The Government of Uganda and Oil Companies are in the final stages of commencing oil production in the Albertine Graben of the country. Construction of oil & gas infrastructure such as pipelines and refineries pose a threat to the integrity of the eco-system and provision of International Public Goods in the region.

Between September 3rd and 5th 2018, the SRJS Programme Implementing Committee of Uganda (SICU) with support from IUCN NL organized a training on Strategic Environmental Assessment (SEA) and Environmental and Social Impact Analysis (ESIA) principles and practices. The training, facilitated by experts from the Netherlands Commission for Environmental Assessment (NCEA) brought together over 35 selected participants from the Murchison Falls and Queen Elizabeth landscapes.

The main objective of the training was to empower major stakeholders in the region with skills to participate and influence decision-making processes in the Oil and Gas Sector in order to mitigate negative impacts on biodiversity and International Public Goods (IPGs) of food security, water, climate resilience and others. Participants can now effectively take part in oil and other related environmental and social impact studies such as the ones on feeder pipelines, central processing facilities, Nile crossing, water abstraction, the Bugungu airport etc.. These structures are to be set up in the Tilenga and Kingfisher areas as well as the EACOP route.

There is no doubt that the proposed oil production activities will have huge environmental and social impacts that will mostly affect the local communities. SEA/ESIA are strategic tools to ensure conservation of the environment and safeguard of community livelihoods. This training came as a follow up of the first SEA/EIA training that was held in April 2017, which mainly benefited the SICU partners and other selected national-based CSOs and stakeholders. Participants from the first training were able to compile a memorandum of proposals and submitted it to NEMA and MWE to influence the content of the SEA and EIA draft regulations.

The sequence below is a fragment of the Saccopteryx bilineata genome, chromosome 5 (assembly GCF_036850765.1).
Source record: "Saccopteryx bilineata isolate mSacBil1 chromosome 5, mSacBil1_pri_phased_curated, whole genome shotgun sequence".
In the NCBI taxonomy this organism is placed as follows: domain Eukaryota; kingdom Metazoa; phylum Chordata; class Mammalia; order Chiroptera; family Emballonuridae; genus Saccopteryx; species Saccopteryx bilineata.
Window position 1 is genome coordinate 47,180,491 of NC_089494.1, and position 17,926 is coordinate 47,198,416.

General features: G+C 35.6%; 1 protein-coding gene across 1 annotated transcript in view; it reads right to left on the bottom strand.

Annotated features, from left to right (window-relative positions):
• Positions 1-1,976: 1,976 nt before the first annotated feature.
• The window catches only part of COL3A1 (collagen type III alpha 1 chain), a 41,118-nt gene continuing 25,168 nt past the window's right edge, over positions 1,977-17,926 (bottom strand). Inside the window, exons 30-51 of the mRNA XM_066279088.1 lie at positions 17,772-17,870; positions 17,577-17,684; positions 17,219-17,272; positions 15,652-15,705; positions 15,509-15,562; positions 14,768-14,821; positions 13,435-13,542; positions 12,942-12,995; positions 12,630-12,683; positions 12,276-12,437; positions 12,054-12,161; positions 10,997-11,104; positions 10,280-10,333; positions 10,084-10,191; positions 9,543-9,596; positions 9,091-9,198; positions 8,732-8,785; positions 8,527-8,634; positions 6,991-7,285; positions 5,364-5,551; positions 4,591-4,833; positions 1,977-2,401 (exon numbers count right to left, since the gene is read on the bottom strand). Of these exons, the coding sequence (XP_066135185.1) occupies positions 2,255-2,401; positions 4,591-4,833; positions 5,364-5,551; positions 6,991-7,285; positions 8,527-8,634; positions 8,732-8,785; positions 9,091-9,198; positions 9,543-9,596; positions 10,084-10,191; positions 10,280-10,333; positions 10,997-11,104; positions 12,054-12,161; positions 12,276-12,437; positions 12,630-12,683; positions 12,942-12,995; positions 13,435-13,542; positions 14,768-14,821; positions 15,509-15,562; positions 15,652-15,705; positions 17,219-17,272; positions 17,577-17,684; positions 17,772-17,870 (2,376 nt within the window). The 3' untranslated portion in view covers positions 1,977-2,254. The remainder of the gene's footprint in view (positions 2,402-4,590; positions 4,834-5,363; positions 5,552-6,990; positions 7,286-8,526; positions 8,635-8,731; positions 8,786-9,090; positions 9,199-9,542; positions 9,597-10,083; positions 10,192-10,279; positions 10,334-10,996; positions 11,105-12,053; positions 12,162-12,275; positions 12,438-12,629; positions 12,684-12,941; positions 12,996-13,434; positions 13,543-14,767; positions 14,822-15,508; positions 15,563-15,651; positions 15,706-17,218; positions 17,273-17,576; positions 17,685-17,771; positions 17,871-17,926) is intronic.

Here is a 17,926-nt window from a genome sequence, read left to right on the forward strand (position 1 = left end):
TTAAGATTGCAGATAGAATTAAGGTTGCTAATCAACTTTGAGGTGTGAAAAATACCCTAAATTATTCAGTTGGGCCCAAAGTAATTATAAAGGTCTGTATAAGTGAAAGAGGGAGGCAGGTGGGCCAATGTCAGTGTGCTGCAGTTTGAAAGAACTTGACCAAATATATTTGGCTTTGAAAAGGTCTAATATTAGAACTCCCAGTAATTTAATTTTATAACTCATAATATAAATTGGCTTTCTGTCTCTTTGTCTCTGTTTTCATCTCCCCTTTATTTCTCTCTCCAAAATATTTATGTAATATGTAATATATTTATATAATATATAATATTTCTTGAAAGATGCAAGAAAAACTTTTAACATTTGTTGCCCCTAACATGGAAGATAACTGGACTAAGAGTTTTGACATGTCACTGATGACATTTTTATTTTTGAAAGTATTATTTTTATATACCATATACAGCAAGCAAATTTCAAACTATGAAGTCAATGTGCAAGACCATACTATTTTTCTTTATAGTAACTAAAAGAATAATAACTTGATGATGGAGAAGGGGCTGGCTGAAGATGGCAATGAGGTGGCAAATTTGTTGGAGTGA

NEMA also took part in this landscape level training, and to the benefit of the rest of the participants, offered clarification on their role, positions and constraints. The training recommended that CSOs and other landscape stakeholders work together with NEMA in review and monitoring of future ESIAs. Oil companies are required by law to conduct Environmental and Social Impact Assessments (ESIA) to assess the likely impacts of oil production and offer necessary mitigation measures before oil production can commence.

The training also aimed at strengthening the capacity of landscape-based stakeholders to influence the ongoing environmental legal reforms including the enactment of a new National Environmental law, the new Environmental Assessment (EA) and Strategic Environmental Assessment (SEA) regulations as well as reform of the Uganda Wildlife law, the Wetlands Management law, the social and environmental accountability law, the climate change law, the Article 26 constitutional amendment bill 2017 and others. These stakeholders, mostly from Civil Society, are working with the Uganda Parliament to address the existing legal weaknesses that have been blamed for undermining environmental conservation efforts and contributing to degradation in the country. The new laws are intended to bring the new developments such as oil, climate change and new environmental tools such as SEA, ESIA and others into Uganda legal framework for good governance.

Participants, during the training, drafted individual and collective action plans to guide their future engagements in mitigating oil threats in their respective areas. The action plans will enable the trained participants continue with conservation efforts beyond the training. SRJS Implementing partners will continue to be a part of these efforts.